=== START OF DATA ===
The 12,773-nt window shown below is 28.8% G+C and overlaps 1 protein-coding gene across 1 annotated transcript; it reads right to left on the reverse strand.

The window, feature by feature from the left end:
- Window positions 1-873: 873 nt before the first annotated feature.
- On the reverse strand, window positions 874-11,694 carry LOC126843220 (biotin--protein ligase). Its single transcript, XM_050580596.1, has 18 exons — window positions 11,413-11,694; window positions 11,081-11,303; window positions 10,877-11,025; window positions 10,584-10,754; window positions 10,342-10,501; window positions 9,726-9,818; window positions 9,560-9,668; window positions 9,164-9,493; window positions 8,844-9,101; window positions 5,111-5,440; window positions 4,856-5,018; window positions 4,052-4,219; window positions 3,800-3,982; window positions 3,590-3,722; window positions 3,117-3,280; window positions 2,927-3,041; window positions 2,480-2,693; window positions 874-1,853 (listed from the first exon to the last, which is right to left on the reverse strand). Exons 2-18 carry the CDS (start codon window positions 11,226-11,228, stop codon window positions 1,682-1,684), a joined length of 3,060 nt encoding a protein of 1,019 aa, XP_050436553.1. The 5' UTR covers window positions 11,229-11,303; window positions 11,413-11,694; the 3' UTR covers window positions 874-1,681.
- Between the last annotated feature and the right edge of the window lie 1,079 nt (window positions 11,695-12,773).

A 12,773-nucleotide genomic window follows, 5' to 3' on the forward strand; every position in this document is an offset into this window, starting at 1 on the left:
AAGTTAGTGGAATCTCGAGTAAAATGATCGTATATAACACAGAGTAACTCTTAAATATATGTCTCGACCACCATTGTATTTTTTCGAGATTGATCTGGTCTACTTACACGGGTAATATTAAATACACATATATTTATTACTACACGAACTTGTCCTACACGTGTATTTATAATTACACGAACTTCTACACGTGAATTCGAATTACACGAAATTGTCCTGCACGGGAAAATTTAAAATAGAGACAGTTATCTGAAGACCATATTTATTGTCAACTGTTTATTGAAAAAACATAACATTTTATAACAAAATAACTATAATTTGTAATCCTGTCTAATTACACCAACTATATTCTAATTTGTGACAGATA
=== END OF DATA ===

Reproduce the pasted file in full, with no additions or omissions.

The 12,773-nt window shown below is 28.8% G+C and overlaps 1 protein-coding gene across 1 annotated transcript; it reads right to left on the reverse strand.

The window, feature by feature from the left end:
- Window positions 1-873: 873 nt before the first annotated feature.
- On the reverse strand, window positions 874-11,694 carry LOC126843220 (biotin--protein ligase). Its single transcript, XM_050580596.1, has 18 exons — window positions 11,413-11,694; window positions 11,081-11,303; window positions 10,877-11,025; window positions 10,584-10,754; window positions 10,342-10,501; window positions 9,726-9,818; window positions 9,560-9,668; window positions 9,164-9,493; window positions 8,844-9,101; window positions 5,111-5,440; window positions 4,856-5,018; window positions 4,052-4,219; window positions 3,800-3,982; window positions 3,590-3,722; window positions 3,117-3,280; window positions 2,927-3,041; window positions 2,480-2,693; window positions 874-1,853 (listed from the first exon to the last, which is right to left on the reverse strand). Exons 2-18 carry the CDS (start codon window positions 11,226-11,228, stop codon window positions 1,682-1,684), a joined length of 3,060 nt encoding a protein of 1,019 aa, XP_050436553.1. The 5' UTR covers window positions 11,229-11,303; window positions 11,413-11,694; the 3' UTR covers window positions 874-1,681.
- Between the last annotated feature and the right edge of the window lie 1,079 nt (window positions 11,695-12,773).

A 12,773-nucleotide genomic window follows, 5' to 3' on the forward strand; every position in this document is an offset into this window, starting at 1 on the left:
AAGTTAGTGGAATCTCGAGTAAAATGATCGTATATAACACAGAGTAACTCTTAAATATATGTCTCGACCACCATTGTATTTTTTCGAGATTGATCTGGTCTACTTACACGGGTAATATTAAATACACATATATTTATTACTACACGAACTTGTCCTACACGTGTATTTATAATTACACGAACTTCTACACGTGAATTCGAATTACACGAAATTGTCCTGCACGGGAAAATTTAAAATAGAGACAGTTATCTGAAGACCATATTTATTGTCAACTGTTTATTGAAAAAACATAACATTTTATAACAAAATAACTATAATTTGTAATCCTGTCTAATTACACCAACTATATTCTAATTTGTGACAGATA